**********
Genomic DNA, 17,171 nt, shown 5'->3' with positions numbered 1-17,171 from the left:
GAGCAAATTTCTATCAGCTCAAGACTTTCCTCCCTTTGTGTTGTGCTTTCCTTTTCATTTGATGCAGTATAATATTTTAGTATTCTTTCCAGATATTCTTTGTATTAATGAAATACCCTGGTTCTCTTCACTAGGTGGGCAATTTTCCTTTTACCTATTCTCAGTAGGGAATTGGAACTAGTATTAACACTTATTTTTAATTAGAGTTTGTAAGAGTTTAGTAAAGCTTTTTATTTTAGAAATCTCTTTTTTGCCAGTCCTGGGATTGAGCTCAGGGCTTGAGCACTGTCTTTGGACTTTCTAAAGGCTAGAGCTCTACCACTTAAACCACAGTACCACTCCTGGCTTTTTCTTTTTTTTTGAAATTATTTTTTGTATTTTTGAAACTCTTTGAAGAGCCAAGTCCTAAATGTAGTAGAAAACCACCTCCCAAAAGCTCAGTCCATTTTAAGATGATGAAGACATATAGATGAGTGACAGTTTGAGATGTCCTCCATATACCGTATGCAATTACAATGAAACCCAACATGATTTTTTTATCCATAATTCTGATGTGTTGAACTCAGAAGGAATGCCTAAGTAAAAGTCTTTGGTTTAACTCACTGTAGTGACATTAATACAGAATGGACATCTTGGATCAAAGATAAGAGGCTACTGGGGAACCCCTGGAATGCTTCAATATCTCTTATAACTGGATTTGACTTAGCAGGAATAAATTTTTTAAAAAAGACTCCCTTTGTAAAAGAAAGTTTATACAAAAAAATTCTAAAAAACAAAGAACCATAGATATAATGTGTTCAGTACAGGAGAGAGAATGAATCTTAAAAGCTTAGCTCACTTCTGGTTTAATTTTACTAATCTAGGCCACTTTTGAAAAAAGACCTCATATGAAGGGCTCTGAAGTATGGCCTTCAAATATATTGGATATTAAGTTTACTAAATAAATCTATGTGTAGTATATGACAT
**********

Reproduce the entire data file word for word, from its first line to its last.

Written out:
Genomic DNA, 17,171 nt, shown 5'->3' with positions numbered 1-17,171 from the left:
GAGCAAATTTCTATCAGCTCAAGACTTTCCTCCCTTTGTGTTGTGCTTTCCTTTTCATTTGATGCAGTATAATATTTTAGTATTCTTTCCAGATATTCTTTGTATTAATGAAATACCCTGGTTCTCTTCACTAGGTGGGCAATTTTCCTTTTACCTATTCTCAGTAGGGAATTGGAACTAGTATTAACACTTATTTTTAATTAGAGTTTGTAAGAGTTTAGTAAAGCTTTTTATTTTAGAAATCTCTTTTTTGCCAGTCCTGGGATTGAGCTCAGGGCTTGAGCACTGTCTTTGGACTTTCTAAAGGCTAGAGCTCTACCACTTAAACCACAGTACCACTCCTGGCTTTTTCTTTTTTTTTGAAATTATTTTTTGTATTTTTGAAACTCTTTGAAGAGCCAAGTCCTAAATGTAGTAGAAAACCACCTCCCAAAAGCTCAGTCCATTTTAAGATGATGAAGACATATAGATGAGTGACAGTTTGAGATGTCCTCCATATACCGTATGCAATTACAATGAAACCCAACATGATTTTTTTATCCATAATTCTGATGTGTTGAACTCAGAAGGAATGCCTAAGTAAAAGTCTTTGGTTTAACTCACTGTAGTGACATTAATACAGAATGGACATCTTGGATCAAAGATAAGAGGCTACTGGGGAACCCCTGGAATGCTTCAATATCTCTTATAACTGGATTTGACTTAGCAGGAATAAATTTTTTAAAAAAGACTCCCTTTGTAAAAGAAAGTTTATACAAAAAAATTCTAAAAAACAAAGAACCATAGATATAATGTGTTCAGTACAGGAGAGAGAATGAATCTTAAAAGCTTAGCTCACTTCTGGTTTAATTTTACTAATCTAGGCCACTTTTGAAAAAAGACCTCATATGAAGGGCTCTGAAGTATGGCCTTCAAATATATTGGATATTAAGTTTACTAAATAAATCTATGTGTAGTATATGACAT